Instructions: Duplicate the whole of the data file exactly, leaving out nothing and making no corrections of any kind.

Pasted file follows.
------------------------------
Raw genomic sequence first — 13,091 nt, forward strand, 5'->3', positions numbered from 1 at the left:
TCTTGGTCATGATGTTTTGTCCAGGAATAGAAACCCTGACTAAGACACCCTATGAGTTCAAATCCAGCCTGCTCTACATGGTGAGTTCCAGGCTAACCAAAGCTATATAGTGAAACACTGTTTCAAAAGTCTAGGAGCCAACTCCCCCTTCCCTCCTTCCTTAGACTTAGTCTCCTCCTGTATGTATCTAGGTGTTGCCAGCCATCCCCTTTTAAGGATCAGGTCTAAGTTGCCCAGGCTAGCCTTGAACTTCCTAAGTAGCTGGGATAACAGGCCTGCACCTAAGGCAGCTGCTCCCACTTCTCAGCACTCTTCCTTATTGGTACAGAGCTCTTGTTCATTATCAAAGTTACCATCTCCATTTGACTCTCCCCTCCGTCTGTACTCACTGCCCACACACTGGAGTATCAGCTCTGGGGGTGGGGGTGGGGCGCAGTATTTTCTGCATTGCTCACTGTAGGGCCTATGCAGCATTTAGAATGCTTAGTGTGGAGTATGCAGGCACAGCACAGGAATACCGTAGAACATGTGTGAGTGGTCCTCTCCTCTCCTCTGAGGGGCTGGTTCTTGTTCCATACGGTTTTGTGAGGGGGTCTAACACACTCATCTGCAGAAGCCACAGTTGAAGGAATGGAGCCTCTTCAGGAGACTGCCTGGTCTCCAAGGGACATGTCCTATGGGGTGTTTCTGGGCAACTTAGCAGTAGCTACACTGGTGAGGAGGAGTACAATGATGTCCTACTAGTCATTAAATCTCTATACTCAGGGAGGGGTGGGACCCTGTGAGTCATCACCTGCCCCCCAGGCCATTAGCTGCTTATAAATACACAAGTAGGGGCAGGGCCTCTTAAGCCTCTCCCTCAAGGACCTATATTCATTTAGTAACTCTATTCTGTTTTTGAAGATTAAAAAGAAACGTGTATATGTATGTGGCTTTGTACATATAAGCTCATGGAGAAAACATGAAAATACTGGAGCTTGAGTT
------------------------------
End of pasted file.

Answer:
Raw genomic sequence first — 13,091 nt, forward strand, 5'->3', positions numbered from 1 at the left:
TCTTGGTCATGATGTTTTGTCCAGGAATAGAAACCCTGACTAAGACACCCTATGAGTTCAAATCCAGCCTGCTCTACATGGTGAGTTCCAGGCTAACCAAAGCTATATAGTGAAACACTGTTTCAAAAGTCTAGGAGCCAACTCCCCCTTCCCTCCTTCCTTAGACTTAGTCTCCTCCTGTATGTATCTAGGTGTTGCCAGCCATCCCCTTTTAAGGATCAGGTCTAAGTTGCCCAGGCTAGCCTTGAACTTCCTAAGTAGCTGGGATAACAGGCCTGCACCTAAGGCAGCTGCTCCCACTTCTCAGCACTCTTCCTTATTGGTACAGAGCTCTTGTTCATTATCAAAGTTACCATCTCCATTTGACTCTCCCCTCCGTCTGTACTCACTGCCCACACACTGGAGTATCAGCTCTGGGGGTGGGGGTGGGGCGCAGTATTTTCTGCATTGCTCACTGTAGGGCCTATGCAGCATTTAGAATGCTTAGTGTGGAGTATGCAGGCACAGCACAGGAATACCGTAGAACATGTGTGAGTGGTCCTCTCCTCTCCTCTGAGGGGCTGGTTCTTGTTCCATACGGTTTTGTGAGGGGGTCTAACACACTCATCTGCAGAAGCCACAGTTGAAGGAATGGAGCCTCTTCAGGAGACTGCCTGGTCTCCAAGGGACATGTCCTATGGGGTGTTTCTGGGCAACTTAGCAGTAGCTACACTGGTGAGGAGGAGTACAATGATGTCCTACTAGTCATTAAATCTCTATACTCAGGGAGGGGTGGGACCCTGTGAGTCATCACCTGCCCCCCAGGCCATTAGCTGCTTATAAATACACAAGTAGGGGCAGGGCCTCTTAAGCCTCTCCCTCAAGGACCTATATTCATTTAGTAACTCTATTCTGTTTTTGAAGATTAAAAAGAAACGTGTATATGTATGTGGCTTTGTACATATAAGCTCATGGAGAAAACATGAAAATACTGGAGCTTGAGTT